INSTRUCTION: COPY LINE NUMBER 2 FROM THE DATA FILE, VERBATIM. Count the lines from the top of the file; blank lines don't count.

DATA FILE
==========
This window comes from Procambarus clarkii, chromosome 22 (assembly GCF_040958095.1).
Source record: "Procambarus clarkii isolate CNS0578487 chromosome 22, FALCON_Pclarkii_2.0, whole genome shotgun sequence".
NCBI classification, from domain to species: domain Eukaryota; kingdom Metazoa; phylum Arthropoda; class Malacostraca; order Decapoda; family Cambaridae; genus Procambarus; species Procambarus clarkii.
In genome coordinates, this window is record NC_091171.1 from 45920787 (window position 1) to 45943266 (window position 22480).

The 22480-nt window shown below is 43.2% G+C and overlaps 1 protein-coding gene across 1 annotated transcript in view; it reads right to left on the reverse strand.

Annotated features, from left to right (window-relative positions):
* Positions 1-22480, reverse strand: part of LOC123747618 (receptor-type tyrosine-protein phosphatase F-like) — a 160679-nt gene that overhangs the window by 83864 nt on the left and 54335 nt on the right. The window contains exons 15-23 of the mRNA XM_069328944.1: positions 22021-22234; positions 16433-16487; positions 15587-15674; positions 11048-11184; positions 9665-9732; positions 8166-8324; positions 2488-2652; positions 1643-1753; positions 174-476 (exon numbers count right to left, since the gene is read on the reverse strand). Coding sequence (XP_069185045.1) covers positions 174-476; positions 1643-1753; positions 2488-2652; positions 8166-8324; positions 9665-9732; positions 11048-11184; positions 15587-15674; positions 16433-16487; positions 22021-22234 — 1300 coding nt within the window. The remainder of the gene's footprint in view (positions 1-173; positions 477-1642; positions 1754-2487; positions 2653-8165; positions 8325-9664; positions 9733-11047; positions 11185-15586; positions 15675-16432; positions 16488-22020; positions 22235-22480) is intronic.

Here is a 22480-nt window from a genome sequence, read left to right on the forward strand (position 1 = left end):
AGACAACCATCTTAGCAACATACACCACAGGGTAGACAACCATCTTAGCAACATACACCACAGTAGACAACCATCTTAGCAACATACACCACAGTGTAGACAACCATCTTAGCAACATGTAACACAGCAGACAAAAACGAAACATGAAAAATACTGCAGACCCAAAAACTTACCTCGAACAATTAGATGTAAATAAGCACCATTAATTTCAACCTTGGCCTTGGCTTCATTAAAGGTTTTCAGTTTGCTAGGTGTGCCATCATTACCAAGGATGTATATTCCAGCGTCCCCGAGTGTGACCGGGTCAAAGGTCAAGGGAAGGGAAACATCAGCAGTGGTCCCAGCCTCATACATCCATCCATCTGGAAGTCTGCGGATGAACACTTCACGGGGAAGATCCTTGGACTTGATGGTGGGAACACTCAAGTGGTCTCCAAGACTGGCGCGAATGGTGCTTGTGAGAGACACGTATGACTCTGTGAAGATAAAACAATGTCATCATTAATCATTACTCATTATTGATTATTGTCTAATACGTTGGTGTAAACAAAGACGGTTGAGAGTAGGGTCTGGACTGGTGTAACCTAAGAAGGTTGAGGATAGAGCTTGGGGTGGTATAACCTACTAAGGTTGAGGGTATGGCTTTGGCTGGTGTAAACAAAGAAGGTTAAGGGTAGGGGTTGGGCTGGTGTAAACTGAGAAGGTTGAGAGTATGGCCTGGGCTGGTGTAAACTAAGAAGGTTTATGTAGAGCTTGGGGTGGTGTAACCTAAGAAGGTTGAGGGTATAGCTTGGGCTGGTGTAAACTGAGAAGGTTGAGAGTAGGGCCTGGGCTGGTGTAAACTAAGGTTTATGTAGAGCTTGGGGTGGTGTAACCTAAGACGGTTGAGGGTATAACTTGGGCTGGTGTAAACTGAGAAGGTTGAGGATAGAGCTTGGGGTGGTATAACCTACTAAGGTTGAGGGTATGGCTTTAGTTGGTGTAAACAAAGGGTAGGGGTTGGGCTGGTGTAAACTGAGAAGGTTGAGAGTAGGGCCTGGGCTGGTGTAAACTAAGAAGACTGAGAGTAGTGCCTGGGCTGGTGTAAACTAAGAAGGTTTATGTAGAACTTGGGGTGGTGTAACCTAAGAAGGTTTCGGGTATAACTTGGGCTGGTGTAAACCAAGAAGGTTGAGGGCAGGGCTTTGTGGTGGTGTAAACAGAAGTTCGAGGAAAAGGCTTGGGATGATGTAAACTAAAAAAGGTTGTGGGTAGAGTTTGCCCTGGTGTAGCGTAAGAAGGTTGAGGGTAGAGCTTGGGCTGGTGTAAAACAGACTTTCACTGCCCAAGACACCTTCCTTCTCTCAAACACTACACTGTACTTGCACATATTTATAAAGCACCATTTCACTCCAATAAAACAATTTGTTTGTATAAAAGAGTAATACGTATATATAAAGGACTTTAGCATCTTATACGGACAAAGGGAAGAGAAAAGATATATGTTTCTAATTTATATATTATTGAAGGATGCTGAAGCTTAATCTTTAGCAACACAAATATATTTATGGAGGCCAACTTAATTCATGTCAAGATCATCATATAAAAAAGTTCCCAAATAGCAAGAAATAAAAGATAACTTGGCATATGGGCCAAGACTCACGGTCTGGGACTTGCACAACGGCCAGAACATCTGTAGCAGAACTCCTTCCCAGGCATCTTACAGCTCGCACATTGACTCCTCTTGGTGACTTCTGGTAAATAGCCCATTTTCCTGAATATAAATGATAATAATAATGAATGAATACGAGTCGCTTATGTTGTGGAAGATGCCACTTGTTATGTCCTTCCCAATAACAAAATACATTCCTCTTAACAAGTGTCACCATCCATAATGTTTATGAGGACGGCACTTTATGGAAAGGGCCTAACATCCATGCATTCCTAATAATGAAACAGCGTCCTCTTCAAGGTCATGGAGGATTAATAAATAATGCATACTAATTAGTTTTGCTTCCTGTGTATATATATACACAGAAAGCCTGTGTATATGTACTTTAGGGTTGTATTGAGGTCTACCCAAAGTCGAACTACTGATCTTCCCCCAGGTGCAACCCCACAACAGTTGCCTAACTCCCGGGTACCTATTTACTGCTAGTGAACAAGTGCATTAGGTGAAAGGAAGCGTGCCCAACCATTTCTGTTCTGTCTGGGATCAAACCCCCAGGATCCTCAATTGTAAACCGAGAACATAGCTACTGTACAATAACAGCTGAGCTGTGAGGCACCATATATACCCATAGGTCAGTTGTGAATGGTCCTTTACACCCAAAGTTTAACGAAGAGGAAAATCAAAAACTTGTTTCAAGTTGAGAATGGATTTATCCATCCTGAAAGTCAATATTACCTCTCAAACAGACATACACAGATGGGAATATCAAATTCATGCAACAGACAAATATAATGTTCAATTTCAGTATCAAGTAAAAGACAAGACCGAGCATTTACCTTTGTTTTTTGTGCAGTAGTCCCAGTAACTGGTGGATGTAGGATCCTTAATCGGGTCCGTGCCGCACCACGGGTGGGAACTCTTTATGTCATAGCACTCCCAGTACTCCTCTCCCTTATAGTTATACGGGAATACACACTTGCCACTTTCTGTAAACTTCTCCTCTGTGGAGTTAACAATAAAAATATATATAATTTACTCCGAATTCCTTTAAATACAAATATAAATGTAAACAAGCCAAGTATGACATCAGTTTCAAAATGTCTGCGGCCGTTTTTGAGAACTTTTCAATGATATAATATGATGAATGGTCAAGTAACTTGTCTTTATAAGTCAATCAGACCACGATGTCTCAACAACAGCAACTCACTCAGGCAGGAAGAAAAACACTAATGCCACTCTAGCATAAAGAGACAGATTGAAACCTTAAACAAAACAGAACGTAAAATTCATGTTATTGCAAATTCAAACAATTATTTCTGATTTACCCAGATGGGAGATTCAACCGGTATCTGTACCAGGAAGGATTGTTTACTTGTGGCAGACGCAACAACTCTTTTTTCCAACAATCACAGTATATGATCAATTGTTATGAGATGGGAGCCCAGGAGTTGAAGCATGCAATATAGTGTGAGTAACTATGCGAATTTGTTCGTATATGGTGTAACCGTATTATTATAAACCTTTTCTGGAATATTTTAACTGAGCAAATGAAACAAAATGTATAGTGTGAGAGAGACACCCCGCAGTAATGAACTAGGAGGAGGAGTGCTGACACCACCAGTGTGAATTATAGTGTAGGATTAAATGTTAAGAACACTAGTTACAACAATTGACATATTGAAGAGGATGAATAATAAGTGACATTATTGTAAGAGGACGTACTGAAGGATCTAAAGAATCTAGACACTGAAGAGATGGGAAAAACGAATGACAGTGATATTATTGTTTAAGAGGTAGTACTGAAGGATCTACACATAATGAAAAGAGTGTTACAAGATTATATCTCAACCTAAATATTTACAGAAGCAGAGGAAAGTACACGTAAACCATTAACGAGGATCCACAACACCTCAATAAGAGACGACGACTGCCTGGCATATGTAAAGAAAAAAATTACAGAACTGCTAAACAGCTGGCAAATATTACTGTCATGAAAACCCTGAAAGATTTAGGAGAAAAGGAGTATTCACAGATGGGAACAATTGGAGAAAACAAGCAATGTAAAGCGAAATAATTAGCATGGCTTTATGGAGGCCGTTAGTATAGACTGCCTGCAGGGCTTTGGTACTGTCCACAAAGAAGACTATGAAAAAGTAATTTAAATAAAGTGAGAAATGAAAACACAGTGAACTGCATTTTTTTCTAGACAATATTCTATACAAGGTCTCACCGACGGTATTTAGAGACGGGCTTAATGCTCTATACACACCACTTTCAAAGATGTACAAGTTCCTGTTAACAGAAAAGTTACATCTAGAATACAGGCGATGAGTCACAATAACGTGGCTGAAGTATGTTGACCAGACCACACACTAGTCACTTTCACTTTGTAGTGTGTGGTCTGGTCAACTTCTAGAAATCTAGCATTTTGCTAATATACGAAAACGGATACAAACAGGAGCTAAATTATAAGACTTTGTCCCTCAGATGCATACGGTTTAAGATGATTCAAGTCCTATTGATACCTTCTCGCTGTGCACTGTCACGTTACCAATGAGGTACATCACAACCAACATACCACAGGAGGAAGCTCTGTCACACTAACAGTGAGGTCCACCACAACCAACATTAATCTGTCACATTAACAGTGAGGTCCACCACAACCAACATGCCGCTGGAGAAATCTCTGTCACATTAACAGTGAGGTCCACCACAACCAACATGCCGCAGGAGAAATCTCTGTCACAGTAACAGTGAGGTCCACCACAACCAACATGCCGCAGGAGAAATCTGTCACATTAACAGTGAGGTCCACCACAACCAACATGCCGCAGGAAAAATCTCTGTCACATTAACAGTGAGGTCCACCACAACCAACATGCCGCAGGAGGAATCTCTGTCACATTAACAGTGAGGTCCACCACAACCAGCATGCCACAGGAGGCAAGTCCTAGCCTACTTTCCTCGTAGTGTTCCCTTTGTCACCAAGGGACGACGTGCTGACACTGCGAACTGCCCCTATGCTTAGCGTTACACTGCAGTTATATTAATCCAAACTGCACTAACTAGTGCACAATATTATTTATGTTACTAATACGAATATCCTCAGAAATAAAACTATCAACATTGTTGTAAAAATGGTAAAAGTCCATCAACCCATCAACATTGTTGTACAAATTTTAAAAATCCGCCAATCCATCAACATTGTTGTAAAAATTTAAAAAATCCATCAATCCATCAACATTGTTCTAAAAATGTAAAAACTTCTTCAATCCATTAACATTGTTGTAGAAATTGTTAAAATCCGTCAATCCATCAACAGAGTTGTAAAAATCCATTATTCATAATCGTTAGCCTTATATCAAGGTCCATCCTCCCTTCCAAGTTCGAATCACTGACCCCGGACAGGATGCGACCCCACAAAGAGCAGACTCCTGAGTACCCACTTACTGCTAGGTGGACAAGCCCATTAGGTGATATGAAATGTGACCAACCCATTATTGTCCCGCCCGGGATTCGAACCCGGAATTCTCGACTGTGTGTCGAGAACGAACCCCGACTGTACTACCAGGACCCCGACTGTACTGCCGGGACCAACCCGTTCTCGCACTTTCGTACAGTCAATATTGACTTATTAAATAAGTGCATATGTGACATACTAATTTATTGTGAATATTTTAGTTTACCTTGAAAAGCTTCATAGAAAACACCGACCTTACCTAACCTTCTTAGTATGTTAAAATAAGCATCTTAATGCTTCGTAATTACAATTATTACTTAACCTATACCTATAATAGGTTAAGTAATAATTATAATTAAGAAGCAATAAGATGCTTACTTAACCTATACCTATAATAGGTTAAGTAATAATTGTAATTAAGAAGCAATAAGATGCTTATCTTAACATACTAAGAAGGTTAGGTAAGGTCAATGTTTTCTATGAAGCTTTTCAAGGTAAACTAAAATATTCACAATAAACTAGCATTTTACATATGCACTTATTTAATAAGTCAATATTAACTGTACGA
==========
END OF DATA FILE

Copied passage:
Source record: "Procambarus clarkii isolate CNS0578487 chromosome 22, FALCON_Pclarkii_2.0, whole genome shotgun sequence".